apparently the thickness of the vinyl seems to be an issue since its thicker than a layer of emulsion. so if you have the vinyl pasted on the side of the screen that makes contact with the tee, you will get a thick layer of ink on the t-shirt. i dont know much about vinyl so im not sure if you can get it any thinner. if you have the design pasted on the squegee side..then you will have issues with designs that have "floating" pieces. since they have little adhesive holding them..the squeegee will eventually start to move them around. im sure peeling edges would also be a problem if you have the vinyl on the squeegee side.

this is still something i want to try for myself. once i get my vinyl cutter im gonna have a go at it. thnks again to you all for all the help.

Miguel
 

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....I see. You saw the odd way he was printing, cool though. The yellow screen, that like what a 305 mesh or so. I saw some years ago emulsion that came on a backing. The backing was clear. You mist the screen with water and place the emulsion on it.You would rub it down like the vinyl, and peel the backing let dry.
It could have been a 305 or a 280, as those generally come yellow, but you can get as low as 125 with yellow mesh. It just depends on your supplier.

As far as the emulsion with the backing, that's Capillary Film. It's a thin layer of emulsion with a backing sheet. You do cut it out and apply it to the screen. Some apply with water, some with special degreasers, some can be coated with liquid emulsion (specific to brand and product lines) to apply them. You pull the backing sheet after application and expose it like a regular coated screen.

Pros: -consistent thickness across the screen
-easy to apply
-comes in variety of thicknesses and styles
-good shelf life
-very little waste (cut only what you need)

Cons: -learning curve for application can be tough
-expensive
-requires more expensive exposure equipment (needs more light)


As far as the vinyl thickness goes, that correlates directly to the capillary film in the same way. The thicker the film, the more ink deposit you will get. The thinner it is, the less ink deposit. That's how you get "high-density" prints. Thick film.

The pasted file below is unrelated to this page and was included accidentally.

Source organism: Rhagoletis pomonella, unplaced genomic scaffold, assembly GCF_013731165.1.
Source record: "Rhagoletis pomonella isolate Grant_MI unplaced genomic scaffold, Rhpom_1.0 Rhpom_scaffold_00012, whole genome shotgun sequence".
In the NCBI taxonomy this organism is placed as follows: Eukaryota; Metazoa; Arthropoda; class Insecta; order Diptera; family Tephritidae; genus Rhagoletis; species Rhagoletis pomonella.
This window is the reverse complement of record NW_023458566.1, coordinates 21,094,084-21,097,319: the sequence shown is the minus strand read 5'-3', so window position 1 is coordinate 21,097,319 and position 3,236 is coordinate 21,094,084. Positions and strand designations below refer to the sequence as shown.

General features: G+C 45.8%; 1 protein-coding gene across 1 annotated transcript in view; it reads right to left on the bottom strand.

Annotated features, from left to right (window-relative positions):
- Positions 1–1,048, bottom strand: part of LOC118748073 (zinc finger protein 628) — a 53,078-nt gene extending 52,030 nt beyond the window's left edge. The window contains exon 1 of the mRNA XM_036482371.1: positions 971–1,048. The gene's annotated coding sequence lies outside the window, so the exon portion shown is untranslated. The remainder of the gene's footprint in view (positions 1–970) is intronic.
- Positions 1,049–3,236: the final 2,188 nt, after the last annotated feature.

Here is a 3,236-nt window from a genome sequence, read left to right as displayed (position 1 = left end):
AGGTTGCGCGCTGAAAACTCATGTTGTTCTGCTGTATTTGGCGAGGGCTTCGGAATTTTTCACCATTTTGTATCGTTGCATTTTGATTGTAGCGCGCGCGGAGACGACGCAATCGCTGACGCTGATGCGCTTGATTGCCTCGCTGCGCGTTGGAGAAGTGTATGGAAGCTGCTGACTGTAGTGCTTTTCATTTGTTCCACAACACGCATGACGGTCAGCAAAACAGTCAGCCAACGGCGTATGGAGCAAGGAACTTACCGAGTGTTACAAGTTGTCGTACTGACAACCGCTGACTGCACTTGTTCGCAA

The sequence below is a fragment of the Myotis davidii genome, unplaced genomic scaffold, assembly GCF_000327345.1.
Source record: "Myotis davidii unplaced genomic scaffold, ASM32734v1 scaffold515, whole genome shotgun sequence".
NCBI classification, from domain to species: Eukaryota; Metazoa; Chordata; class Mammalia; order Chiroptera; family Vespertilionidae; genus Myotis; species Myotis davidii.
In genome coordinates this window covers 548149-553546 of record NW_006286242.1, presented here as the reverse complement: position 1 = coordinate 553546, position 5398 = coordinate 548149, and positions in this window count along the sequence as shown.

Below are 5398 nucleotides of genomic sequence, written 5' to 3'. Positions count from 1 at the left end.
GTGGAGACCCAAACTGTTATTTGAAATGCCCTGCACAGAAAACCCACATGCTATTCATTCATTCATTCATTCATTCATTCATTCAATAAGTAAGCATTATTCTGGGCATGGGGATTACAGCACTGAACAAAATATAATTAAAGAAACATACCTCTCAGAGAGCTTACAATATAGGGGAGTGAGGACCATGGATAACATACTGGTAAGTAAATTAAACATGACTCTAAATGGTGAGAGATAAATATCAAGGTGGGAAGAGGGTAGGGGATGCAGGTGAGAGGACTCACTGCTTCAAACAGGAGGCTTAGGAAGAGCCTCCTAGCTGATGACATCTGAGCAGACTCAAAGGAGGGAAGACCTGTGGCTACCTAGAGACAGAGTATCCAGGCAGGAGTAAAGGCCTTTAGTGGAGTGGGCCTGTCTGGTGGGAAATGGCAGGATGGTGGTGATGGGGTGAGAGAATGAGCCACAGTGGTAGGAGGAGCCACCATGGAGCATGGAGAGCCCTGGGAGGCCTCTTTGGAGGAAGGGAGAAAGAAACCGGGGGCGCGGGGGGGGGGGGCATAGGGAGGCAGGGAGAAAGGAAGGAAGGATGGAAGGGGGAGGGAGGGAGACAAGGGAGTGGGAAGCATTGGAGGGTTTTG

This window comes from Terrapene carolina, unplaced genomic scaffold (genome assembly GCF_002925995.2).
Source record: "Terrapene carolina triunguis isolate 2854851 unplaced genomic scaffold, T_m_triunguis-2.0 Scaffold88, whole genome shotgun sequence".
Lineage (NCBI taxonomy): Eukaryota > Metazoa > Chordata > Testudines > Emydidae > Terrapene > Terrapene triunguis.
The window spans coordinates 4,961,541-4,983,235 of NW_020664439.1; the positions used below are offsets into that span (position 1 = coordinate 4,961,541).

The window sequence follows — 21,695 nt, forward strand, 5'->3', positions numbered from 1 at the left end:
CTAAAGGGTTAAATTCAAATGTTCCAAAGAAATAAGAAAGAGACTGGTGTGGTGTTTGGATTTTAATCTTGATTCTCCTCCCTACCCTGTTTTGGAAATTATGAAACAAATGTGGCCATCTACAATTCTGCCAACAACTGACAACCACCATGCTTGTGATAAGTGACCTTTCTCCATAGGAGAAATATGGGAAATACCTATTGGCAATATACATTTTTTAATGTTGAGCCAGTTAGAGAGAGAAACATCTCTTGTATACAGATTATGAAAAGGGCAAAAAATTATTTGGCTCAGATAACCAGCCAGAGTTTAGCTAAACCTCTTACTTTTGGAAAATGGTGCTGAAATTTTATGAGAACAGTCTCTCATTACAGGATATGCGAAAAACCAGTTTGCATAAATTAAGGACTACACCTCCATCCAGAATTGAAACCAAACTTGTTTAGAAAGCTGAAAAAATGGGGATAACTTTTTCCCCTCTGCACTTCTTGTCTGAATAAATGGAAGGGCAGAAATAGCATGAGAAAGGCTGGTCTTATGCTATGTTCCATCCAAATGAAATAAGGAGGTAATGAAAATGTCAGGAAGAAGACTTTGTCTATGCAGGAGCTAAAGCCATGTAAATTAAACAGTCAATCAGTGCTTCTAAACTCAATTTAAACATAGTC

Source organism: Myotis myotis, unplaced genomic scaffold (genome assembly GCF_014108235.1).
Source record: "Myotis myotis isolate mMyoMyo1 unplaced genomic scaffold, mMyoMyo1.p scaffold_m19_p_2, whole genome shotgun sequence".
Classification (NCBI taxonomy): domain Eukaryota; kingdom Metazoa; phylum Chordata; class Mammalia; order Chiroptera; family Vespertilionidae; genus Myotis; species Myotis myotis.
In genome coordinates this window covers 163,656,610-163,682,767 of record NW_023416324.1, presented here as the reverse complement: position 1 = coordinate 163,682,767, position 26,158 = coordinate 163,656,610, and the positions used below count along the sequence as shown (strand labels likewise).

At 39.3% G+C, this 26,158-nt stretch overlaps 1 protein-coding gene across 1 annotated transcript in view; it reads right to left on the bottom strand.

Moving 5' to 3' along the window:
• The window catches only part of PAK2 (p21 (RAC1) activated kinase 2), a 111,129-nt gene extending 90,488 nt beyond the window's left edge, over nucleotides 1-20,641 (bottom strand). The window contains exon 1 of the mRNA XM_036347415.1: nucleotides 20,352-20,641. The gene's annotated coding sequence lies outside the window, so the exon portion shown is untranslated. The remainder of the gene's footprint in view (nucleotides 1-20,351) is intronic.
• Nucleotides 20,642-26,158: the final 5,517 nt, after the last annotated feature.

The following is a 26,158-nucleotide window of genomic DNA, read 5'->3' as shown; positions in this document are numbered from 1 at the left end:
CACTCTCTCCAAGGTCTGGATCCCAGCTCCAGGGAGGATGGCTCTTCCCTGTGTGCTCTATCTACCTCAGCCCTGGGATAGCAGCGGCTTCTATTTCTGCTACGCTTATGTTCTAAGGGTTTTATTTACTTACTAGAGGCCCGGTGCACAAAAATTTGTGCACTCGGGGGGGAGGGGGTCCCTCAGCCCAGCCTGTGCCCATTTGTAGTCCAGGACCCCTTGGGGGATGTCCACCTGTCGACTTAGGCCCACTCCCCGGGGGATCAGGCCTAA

liquid emulsion would only apply a thin coat, and the more coats you add would make it thicker but it wouldn't be as consistent as a capillary film.

Just food for thought
 

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Discussion Starter · #14 ·
i know very little about vinyl..but i would'nt it be difficult to remove the vinyl from the screen if it is heat pressed on like lee mentioned? or is there a solvent of some kind that can remove the adhesive without damaging the screen?
 

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I have never tried it but it would be fused to the screen so hard to remove, unless one of those sprays to remove vinyl from garments would take it off, probably too much hassle and I'm not sure what effect it would have on the screen.
 

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ive tried heatpressing vinyl on mesh before and it works like an emulsion. like i said in my previous post, you would have to replace the mesh completely when you're done and the image on the vinyl can only be as detailed as you can cut with your vinyl cutter.

so depending on ur usage, for example you wan to keep the template for future use then imho heatpressed vinyl on mesh is a gd idea. coz all u have to do is jus replace the mesh on the frame.

other than that it works very similar to emulsion.
 

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Hmmmm..this could be a cost effective way to produce lower volume (less than a couple dozen) shirts with simple designs. Perhaps using heatpress vinyl for say up to 3 to 6 shirts then use the vinyl as a template from that point up to 24 shirts then get into emulstion beyond that.

I'd have to run some numbers but this may end up being cheaper than using thermoflex (at about $2.50 to $3.00 per linear foot) above 3 to 6 shirts and cheaper than trying to to the "full gambut" of emulsion, film, etc.

Something I'll have to give some more thought to....:rolleyes:
 

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Discussion Starter · #19 ·
is replacing the mesh that easy a pocess that you would rather do it than washing out the emulsion? dont you need special tools and glue? plus time for the glue to dry?